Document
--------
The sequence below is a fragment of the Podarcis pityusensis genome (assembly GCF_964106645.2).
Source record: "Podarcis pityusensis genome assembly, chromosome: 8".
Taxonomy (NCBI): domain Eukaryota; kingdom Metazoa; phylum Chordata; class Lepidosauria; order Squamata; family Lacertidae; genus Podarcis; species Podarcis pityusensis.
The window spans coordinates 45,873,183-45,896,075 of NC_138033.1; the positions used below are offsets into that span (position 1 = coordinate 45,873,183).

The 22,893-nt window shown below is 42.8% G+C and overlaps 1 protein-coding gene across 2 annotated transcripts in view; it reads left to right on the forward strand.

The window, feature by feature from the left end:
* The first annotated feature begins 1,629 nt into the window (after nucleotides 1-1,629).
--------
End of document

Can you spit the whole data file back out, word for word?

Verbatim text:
The sequence below is a fragment of the Podarcis pityusensis genome (assembly GCF_964106645.2).
Source record: "Podarcis pityusensis genome assembly, chromosome: 8".
Taxonomy (NCBI): domain Eukaryota; kingdom Metazoa; phylum Chordata; class Lepidosauria; order Squamata; family Lacertidae; genus Podarcis; species Podarcis pityusensis.
The window spans coordinates 45,873,183-45,896,075 of NC_138033.1; the positions used below are offsets into that span (position 1 = coordinate 45,873,183).

The 22,893-nt window shown below is 42.8% G+C and overlaps 1 protein-coding gene across 2 annotated transcripts in view; it reads left to right on the forward strand.

The window, feature by feature from the left end:
* The first annotated feature begins 1,629 nt into the window (after nucleotides 1-1,629).